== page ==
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Courts produce documents…lots of documents.  So Court Case Management Systems(CCMS) will help to produce and manage them.

From that time forward, as more computers were introduced into the courts, creation and editing of documents, particularly by judges and their staff, became an integral part of the fabric of the judicial system.  Most commonly, “free form” document creation used by judges was viewed as separate from the CCMS functionality because the results were printed and not stored.  And CCMS document creation functionality focused on standardized programmed letters/notice creation.  Only later did the CCMS generate documents that were created in an editable format (most often RDF) that a clerk or judge could revise or annotate.

Pciture: ccms9

But now, full document functionality is a core component in CCMS.   But please note that the document management system (DMS) is not a CCMS.  We will explain.

In Part 6 of this series on Tasks, Events, and Workflow, we touched upon documents as part of the task-oriented interface.  Almost all of the results of court tasks eventually involve the creation of a document.  The issue is, therefore, how much can the CCMS do to help create the document, and how much user interaction is required to complete the document creation task?  With this in mind, let’s divide CCMS documents into two general categories, static and editable.  But before we get into the document types, let’s talk about document identification.

Document Identification

From the beginning of word processing systems, file naming conventions were implemented.   This was hard to do with the original MS/PC-DOS 8.3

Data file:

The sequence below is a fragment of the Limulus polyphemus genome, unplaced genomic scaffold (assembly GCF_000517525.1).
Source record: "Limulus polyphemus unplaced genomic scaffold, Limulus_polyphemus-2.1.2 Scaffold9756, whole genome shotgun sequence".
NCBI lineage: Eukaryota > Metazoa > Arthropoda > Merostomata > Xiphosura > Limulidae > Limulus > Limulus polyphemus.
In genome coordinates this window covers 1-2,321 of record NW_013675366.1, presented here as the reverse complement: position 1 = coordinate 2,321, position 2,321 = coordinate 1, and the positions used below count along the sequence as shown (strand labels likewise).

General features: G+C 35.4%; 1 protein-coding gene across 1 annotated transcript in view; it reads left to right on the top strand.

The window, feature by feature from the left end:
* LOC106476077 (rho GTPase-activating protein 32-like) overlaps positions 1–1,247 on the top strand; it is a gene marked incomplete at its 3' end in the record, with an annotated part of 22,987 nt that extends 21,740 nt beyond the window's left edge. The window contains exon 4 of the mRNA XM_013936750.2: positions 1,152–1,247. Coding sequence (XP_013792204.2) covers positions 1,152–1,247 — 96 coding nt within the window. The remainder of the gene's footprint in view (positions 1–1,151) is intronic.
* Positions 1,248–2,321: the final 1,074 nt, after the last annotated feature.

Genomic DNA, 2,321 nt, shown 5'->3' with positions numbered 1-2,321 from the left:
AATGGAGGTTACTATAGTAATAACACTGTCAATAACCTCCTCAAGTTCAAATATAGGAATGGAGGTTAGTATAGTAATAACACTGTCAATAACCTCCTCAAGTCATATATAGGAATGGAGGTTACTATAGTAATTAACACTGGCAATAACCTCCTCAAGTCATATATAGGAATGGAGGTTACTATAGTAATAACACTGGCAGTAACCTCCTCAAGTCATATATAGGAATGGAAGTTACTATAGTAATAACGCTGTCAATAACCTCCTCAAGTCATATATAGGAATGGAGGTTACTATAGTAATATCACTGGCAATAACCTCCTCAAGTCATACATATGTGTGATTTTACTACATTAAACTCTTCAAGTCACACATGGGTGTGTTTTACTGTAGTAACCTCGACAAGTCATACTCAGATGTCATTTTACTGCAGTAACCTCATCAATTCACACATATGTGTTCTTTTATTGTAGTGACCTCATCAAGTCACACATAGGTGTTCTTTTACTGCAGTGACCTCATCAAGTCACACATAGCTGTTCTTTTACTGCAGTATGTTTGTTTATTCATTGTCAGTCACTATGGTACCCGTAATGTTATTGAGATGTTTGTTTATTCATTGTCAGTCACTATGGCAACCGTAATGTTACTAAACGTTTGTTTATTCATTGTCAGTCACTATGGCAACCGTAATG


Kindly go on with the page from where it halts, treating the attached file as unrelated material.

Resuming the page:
( file name restriction.  Later, a DMS that connected a CCMS database to the documents through integration provided a lot more flexibility.  And CCMS, as a database itself, also can provide this document management service as part of its wider mission.  However, documents themselves with E-filing and E-Notice/E-Service need to have identification contained within the document itself.  This is where metadata can help or hurt.  In 2004, the Court Technology Bulletin noted issues with word processing metadata in this article:

Therefore, metadata contained in editable or PDF documents can and should be
controlled and “fed” by the CCMS.  And in turn, when the document is downloaded and repurposed by the legal system, that metadata can be used to validate the document (when compared with the court’s source CCMS version) and potentially better categorize and used.

Static Documents

Static documents, most often some type of form notice, were the first to be automated in CCMS.  In many instances the CCMS output data was simply a report that printed an entire notice type of document (one court for example had different colors of paper for each type of notice it sent, that in turn facilitated sorting/processing when returned).  In Other instances, the system printed the data in the blank fields in pre-printed form documents.  Now, this is still a useful approach.  Self-seal forms/mailers are still incredibly useful for jury summonses, past-due/collection notices, and similar mass-mailings.  And postal systems are very good at producing this kind of output these days as they continue to expand their portfolio of business services.  This approach also reduces problems that courts in developing countries have affording printer toner, ink, and paper costs, as it is a centralized approach for their entire national court system. Editable documents are different from static documents in that they allow for text wrapping, pagination, and the ability to flexibly embed images, most often, a signature facsimile.